As he re-entered the sfdisk dump manually in the remote recovery console, using the devil’s editor (vi), he was silently thanking the Linux developers for not screwing around with the file system when it cannot be mounted.
Messing around with partition tables, disk volumes, and similar critical configuration parameters can lead to quite unexpected and unintended results. So, it may be a good idea to actually dump the current configuration before you begin your magic.
Using sfdisk, you can dump your Linux partition configuration in a fairly straightforward way. You can try the command by typing just sfdisk -d /dev/disk, where disk is one of the disks in your Linux system. For a list of disks in your system, use the lsblk command. They are identified as “disk” (surprise).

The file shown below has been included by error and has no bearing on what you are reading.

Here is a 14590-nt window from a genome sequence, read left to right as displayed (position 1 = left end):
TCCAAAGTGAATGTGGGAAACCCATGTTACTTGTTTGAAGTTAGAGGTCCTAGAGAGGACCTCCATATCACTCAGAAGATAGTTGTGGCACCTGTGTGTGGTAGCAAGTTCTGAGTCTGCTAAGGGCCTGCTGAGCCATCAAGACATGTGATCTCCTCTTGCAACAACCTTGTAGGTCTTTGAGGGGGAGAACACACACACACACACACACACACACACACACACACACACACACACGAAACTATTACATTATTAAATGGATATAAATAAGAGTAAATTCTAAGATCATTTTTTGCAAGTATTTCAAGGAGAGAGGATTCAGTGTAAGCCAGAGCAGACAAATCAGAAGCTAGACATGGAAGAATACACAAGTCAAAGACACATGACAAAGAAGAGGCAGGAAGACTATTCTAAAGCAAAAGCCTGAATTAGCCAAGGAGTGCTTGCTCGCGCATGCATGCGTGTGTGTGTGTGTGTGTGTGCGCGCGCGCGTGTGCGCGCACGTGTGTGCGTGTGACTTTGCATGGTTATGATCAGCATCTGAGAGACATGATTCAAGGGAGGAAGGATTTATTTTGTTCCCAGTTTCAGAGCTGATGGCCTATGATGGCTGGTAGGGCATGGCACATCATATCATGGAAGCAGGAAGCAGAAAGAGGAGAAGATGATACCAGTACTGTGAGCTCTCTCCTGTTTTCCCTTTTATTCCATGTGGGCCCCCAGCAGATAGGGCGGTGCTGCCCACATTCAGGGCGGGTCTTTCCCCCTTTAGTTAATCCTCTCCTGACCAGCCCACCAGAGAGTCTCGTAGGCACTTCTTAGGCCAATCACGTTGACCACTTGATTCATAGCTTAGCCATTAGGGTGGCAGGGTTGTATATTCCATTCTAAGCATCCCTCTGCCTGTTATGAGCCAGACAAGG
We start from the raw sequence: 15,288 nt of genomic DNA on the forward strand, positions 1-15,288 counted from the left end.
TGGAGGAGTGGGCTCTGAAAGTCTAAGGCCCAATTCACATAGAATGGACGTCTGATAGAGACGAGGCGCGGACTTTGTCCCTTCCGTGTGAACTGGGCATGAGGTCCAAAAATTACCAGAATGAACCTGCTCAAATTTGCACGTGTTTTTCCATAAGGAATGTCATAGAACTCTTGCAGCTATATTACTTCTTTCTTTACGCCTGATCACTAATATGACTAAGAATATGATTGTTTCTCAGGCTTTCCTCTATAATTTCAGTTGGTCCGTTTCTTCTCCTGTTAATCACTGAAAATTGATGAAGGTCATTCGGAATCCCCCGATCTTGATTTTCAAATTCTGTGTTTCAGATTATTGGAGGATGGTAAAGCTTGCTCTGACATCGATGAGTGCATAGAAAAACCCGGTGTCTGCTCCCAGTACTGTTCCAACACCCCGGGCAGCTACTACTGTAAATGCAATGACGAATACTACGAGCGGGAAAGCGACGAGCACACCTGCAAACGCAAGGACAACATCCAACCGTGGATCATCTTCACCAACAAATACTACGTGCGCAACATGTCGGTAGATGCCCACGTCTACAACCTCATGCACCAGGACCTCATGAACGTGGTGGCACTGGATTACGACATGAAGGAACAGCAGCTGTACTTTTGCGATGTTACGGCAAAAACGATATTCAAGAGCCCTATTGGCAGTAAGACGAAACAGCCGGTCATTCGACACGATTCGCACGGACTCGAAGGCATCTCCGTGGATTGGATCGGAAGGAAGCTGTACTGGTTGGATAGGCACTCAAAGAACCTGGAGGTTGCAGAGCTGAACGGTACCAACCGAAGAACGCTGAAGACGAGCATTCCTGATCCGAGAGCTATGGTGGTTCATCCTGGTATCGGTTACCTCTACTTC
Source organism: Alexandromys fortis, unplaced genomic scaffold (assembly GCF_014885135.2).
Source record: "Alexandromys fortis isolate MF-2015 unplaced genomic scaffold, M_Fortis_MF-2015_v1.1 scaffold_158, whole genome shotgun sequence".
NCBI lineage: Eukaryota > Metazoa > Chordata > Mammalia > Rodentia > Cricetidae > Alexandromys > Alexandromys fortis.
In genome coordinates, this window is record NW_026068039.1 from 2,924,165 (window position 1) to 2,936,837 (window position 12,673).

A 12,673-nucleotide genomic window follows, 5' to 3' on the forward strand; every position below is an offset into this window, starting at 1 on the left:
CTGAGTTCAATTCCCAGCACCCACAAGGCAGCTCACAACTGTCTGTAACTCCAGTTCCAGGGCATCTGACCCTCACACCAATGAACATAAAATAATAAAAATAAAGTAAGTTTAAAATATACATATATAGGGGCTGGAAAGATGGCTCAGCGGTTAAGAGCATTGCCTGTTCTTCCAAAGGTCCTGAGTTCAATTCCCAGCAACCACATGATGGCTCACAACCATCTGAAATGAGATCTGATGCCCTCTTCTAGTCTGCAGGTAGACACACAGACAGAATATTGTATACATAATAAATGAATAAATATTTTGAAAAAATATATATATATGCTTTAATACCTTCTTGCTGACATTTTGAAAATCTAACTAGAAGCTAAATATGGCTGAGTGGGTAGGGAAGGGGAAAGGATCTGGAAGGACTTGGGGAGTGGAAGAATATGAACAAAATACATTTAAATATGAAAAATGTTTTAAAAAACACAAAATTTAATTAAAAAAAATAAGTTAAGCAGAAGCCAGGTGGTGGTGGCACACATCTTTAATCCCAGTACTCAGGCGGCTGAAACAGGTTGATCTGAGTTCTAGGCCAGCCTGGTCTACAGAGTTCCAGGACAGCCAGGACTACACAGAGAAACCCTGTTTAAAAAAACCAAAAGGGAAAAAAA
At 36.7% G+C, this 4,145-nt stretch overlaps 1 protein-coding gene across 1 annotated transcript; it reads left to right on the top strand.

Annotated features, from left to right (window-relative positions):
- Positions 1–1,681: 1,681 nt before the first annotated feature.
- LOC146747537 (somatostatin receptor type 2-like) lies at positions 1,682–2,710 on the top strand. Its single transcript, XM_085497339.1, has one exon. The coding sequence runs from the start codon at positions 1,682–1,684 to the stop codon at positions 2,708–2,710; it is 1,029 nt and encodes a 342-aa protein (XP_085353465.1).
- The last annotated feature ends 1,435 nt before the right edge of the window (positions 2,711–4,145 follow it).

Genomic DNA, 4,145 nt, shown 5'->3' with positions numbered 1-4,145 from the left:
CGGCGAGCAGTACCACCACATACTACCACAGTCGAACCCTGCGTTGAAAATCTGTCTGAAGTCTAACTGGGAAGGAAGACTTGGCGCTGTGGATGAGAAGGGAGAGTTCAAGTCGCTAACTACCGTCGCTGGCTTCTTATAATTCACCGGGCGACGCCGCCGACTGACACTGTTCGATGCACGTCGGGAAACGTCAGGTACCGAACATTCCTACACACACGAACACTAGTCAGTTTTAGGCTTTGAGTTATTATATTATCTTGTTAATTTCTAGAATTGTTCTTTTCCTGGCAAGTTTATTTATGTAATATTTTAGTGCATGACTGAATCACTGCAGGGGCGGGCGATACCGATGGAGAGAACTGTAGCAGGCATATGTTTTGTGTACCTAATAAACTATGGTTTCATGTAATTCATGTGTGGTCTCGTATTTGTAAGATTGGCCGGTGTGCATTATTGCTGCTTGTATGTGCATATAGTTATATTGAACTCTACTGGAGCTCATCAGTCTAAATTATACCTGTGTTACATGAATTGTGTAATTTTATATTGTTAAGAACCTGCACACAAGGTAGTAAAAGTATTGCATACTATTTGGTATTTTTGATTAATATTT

sfdisk -d /dev/sda > sda.txt
This would dump the partition table data for the /dev/sda disk to the file sda.txt. Your output will look something like this:
label: dos label-id: 0xa828a5d8 device: /dev/sda unit: sectors /dev/sda1 : start= 2048, size= 997376, type=83, bootable /dev/sda2 : start= 999424, size= 999424, type=82 /dev/sda3 : start= 1998848, size= 249659359, type=83
The partition table information can then later be restore by issuing the reverse, i.e.
sfdisk /dev/sda < sda.txt
DO NOT PERFORM THE ABOVE COMMAND IF YOU DON’T KNOW WHAT YOU ARE DOING!
This procedure may come in handy if you, like me, manage to screw up the partition table and find yourself at the (initramfs) prompt when you restart your Linux machine. You will (obviously) need to save the dump file (sda.txt above) in a location other than your computer. Using this method, it’s often possible to recover your partition table from a rescue boot (be it on CD, DVD or a flash drive).
I happened to have a previous terminal session window open with the above information, so I hand-typed it from one window to another, where I was running the remote recovery console.
There are a lot more complex partition setups than the above, and sfdisk may not work in those cases or for certain RAID and LVM setups. But it it’s a good procedure in applicable situations.